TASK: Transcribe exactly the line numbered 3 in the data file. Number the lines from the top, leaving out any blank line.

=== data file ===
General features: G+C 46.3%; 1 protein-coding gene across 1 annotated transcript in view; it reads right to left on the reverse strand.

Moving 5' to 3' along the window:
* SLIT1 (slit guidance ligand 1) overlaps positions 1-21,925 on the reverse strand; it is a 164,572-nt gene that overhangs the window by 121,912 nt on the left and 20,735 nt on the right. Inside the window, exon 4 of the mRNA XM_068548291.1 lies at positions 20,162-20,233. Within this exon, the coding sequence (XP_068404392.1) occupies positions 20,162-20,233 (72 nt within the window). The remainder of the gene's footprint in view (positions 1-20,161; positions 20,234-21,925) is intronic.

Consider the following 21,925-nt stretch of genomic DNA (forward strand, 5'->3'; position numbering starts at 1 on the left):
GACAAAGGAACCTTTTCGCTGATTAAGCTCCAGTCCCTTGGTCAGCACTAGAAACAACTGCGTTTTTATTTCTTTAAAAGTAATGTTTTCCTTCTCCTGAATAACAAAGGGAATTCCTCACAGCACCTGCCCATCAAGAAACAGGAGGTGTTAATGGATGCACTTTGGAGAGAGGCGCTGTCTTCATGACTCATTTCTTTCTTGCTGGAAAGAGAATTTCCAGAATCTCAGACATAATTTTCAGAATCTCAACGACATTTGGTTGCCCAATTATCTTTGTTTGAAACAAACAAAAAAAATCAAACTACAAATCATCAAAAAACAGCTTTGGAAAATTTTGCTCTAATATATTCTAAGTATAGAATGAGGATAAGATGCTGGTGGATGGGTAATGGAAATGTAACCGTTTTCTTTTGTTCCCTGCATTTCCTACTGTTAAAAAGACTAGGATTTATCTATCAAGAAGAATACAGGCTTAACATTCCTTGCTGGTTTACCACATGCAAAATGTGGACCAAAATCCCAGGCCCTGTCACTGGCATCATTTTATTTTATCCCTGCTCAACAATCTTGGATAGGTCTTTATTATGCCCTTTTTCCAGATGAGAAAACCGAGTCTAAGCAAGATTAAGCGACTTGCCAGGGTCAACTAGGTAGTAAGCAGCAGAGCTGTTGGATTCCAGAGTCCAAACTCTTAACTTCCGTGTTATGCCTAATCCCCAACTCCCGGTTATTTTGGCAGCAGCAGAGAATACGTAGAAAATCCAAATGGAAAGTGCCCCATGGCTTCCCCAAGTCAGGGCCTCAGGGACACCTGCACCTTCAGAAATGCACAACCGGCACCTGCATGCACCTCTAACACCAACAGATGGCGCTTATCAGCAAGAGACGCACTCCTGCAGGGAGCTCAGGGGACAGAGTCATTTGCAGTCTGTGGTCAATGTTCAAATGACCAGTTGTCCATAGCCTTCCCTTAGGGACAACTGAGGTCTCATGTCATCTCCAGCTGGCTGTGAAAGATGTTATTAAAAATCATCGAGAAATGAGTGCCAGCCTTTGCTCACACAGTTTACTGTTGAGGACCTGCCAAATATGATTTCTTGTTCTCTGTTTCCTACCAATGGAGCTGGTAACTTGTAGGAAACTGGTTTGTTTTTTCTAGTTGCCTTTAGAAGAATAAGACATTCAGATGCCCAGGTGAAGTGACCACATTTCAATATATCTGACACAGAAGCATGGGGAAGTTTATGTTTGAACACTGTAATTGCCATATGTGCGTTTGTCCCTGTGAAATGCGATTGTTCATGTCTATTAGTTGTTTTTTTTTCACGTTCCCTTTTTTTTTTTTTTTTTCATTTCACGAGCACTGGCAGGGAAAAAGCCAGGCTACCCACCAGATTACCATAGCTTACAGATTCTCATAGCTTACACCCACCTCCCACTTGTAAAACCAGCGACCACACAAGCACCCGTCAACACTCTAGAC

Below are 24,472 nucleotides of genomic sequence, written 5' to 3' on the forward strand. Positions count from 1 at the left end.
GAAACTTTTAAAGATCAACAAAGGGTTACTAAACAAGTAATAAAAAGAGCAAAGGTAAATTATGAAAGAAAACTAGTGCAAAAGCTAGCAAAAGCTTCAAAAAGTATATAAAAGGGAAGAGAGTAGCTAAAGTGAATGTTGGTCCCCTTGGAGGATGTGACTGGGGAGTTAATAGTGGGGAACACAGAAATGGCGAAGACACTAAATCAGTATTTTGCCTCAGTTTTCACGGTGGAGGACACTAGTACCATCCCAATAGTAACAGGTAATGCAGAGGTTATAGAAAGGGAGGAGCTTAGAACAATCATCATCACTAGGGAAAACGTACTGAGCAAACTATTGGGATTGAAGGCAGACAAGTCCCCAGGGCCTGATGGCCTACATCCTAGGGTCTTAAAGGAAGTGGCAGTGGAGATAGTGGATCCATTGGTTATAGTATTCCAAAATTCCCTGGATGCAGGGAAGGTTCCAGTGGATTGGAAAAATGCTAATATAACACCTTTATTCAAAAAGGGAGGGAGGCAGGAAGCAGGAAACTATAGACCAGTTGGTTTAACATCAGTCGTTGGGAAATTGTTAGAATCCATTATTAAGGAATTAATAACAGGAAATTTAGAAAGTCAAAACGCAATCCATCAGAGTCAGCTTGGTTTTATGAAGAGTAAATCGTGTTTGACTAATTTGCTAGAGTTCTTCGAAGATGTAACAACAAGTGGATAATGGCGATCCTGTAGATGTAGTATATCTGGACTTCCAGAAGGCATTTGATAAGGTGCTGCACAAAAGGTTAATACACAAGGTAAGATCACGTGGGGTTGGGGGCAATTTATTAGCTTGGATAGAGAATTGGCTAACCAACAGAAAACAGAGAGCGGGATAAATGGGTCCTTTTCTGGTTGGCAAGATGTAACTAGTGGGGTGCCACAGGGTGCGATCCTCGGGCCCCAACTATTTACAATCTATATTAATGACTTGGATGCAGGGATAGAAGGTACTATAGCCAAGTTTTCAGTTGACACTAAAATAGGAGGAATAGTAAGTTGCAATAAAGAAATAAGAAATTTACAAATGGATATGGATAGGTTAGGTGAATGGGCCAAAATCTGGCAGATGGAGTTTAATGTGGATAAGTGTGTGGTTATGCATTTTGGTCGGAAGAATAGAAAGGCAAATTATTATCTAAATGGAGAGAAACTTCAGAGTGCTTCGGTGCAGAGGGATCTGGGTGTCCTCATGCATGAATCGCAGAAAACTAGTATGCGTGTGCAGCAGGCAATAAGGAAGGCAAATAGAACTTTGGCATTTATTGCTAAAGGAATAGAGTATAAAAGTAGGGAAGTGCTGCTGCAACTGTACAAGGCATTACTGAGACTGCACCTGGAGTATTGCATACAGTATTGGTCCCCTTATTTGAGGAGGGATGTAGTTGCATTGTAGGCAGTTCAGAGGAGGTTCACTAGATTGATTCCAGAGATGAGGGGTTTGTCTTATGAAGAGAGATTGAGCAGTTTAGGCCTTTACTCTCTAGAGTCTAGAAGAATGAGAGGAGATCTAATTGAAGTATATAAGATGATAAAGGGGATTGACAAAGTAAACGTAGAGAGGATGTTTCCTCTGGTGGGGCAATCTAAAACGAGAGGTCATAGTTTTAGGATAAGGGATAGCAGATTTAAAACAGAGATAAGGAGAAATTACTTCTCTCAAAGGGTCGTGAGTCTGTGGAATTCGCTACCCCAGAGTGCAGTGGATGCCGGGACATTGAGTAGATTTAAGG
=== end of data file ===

* SLIT1 (slit guidance ligand 1) overlaps positions 1-21,925 on the reverse strand; it is a 164,572-nt gene that overhangs the window by 121,912 nt on the left and 20,735 nt on the right. Inside the window, exon 4 of the mRNA XM_068548291.1 lies at positions 20,162-20,233. Within this exon, the coding sequence (XP_068404392.1) occupies positions 20,162-20,233 (72 nt within the window). The remainder of the gene's footprint in view (positions 1-20,161; positions 20,234-21,925) is intronic.